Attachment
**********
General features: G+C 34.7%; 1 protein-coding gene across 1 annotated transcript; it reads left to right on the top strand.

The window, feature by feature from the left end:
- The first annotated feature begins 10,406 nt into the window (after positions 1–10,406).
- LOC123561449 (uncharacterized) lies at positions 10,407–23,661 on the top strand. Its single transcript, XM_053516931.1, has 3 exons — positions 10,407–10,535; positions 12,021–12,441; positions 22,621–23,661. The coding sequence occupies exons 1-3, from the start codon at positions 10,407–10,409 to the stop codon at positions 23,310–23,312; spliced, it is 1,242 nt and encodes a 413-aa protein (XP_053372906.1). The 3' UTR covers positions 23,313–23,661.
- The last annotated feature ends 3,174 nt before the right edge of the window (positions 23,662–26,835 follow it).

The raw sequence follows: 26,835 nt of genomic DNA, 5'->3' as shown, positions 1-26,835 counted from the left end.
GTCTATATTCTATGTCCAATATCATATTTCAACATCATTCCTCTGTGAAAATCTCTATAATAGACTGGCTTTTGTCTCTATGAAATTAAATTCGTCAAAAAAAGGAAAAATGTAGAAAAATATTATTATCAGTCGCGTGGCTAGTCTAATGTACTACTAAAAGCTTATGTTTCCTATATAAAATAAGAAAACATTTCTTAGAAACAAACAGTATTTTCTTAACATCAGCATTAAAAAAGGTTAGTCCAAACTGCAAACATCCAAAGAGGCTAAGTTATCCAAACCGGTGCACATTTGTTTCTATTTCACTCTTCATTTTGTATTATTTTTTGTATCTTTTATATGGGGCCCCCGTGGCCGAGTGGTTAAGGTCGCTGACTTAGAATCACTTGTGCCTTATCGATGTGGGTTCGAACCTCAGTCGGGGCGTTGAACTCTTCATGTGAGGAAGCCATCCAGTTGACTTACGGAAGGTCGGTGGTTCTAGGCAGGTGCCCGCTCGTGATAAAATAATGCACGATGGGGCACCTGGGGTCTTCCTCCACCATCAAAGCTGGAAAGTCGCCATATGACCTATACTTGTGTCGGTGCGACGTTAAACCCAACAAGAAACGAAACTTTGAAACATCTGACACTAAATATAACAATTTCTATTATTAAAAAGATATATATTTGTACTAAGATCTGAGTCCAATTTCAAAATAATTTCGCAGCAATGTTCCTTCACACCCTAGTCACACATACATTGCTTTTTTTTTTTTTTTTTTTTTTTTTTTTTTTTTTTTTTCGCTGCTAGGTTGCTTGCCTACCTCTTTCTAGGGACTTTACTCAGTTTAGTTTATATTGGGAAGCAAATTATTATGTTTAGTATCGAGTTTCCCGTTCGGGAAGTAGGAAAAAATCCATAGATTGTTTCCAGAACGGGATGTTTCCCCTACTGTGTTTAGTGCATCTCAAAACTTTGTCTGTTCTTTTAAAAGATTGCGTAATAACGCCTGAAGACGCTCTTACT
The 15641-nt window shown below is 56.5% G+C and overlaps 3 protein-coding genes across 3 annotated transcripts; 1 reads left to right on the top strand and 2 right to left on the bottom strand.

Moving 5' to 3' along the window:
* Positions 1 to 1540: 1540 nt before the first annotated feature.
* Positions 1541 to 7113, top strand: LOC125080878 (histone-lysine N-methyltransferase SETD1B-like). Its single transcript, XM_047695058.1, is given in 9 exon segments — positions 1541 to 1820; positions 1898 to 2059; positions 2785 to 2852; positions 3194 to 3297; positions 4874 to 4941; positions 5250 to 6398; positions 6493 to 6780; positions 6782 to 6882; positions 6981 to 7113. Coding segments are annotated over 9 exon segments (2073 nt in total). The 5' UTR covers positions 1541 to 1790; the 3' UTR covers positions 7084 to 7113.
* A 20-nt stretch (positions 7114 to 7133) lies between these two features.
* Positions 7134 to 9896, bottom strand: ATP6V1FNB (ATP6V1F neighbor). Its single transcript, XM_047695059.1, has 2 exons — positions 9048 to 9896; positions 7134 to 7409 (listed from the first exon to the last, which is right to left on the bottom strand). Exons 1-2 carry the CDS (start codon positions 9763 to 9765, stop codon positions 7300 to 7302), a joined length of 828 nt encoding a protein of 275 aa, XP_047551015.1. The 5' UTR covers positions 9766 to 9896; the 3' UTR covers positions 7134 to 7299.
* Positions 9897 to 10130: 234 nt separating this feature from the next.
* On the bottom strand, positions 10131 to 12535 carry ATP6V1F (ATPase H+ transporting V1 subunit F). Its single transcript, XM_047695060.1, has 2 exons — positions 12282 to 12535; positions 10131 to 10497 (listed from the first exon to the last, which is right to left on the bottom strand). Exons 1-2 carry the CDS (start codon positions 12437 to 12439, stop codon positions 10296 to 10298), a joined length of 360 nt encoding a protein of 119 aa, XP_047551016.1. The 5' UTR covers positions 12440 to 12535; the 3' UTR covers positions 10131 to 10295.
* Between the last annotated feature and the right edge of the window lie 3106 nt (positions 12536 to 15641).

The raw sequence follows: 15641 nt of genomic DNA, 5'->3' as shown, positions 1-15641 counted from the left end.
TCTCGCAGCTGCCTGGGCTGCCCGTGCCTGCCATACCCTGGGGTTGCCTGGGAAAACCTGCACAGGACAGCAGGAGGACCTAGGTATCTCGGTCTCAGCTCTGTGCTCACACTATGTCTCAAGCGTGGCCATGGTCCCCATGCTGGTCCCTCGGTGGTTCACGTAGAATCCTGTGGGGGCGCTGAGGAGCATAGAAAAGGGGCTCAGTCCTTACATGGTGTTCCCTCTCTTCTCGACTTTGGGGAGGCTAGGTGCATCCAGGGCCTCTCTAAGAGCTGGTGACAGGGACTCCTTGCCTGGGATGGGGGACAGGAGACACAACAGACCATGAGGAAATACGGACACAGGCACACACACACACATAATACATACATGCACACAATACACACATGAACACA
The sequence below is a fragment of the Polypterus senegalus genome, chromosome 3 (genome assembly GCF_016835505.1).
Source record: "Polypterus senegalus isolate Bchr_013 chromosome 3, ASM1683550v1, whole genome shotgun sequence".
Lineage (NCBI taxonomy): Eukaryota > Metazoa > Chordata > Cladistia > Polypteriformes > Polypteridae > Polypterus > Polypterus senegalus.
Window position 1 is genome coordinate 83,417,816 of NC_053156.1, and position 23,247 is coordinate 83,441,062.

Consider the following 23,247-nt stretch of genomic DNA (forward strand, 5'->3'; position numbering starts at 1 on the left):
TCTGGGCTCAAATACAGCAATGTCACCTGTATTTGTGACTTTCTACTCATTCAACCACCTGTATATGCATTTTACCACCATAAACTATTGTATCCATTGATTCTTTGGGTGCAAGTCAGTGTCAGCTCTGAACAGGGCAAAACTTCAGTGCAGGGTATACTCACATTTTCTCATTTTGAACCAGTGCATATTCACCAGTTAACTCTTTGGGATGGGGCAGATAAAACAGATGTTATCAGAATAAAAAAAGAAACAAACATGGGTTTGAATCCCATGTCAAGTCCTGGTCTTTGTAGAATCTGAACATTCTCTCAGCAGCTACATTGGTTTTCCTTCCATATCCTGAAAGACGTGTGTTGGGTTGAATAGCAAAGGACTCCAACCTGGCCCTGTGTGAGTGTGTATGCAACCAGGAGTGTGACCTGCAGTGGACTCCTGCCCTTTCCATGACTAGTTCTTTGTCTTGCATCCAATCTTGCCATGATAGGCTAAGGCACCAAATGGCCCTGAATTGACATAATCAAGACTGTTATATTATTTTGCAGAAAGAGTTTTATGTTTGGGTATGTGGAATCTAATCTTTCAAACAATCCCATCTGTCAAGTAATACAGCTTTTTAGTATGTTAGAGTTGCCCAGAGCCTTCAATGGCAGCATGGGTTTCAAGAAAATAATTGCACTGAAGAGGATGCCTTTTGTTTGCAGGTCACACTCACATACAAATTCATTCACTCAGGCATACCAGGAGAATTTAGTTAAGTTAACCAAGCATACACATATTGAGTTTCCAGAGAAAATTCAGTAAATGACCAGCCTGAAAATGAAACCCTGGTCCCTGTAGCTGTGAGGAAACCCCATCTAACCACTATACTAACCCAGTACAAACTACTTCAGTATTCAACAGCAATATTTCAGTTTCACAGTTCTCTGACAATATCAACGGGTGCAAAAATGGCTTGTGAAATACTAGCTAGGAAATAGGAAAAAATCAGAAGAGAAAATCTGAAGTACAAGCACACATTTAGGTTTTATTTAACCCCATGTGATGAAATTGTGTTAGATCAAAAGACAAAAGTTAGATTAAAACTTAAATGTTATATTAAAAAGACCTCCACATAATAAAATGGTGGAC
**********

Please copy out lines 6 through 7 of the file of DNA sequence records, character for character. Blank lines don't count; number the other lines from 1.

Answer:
The raw sequence follows: 26,835 nt of genomic DNA, 5'->3' as shown, positions 1-26,835 counted from the left end.
GTCTATATTCTATGTCCAATATCATATTTCAACATCATTCCTCTGTGAAAATCTCTATAATAGACTGGCTTTTGTCTCTATGAAATTAAATTCGTCAAAAAAAGGAAAAATGTAGAAAAATATTATTATCAGTCGCGTGGCTAGTCTAATGTACTACTAAAAGCTTATGTTTCCTATATAAAATAAGAAAACATTTCTTAGAAACAAACAGTATTTTCTTAACATCAGCATTAAAAAAGGTTAGTCCAAACTGCAAACATCCAAAGAGGCTAAGTTATCCAAACCGGTGCACATTTGTTTCTATTTCACTCTTCATTTTGTATTATTTTTTGTATCTTTTATATGGGGCCCCCGTGGCCGAGTGGTTAAGGTCGCTGACTTAGAATCACTTGTGCCTTATCGATGTGGGTTCGAACCTCAGTCGGGGCGTTGAACTCTTCATGTGAGGAAGCCATCCAGTTGACTTACGGAAGGTCGGTGGTTCTAGGCAGGTGCCCGCTCGTGATAAAATAATGCACGATGGGGCACCTGGGGTCTTCCTCCACCATCAAAGCTGGAAAGTCGCCATATGACCTATACTTGTGTCGGTGCGACGTTAAACCCAACAAGAAACGAAACTTTGAAACATCTGACACTAAATATAACAATTTCTATTATTAAAAAGATATATATTTGTACTAAGATCTGAGTCCAATTTCAAAATAATTTCGCAGCAATGTTCCTTCACACCCTAGTCACACATACATTGCTTTTTTTTTTTTTTTTTTTTTTTTTTTTTTTTTTTTTTCGCTGCTAGGTTGCTTGCCTACCTCTTTCTAGGGACTTTACTCAGTTTAGTTTATATTGGGAAGCAAATTATTATGTTTAGTATCGAGTTTCCCGTTCGGGAAGTAGGAAAAAATCCATAGATTGTTTCCAGAACGGGATGTTTCCCCTACTGTGTTTAGTGCATCTCAAAACTTTGTCTGTTCTTTTAAAAGATTGCGTAATAACGCCTGAAGACGCTCTTACT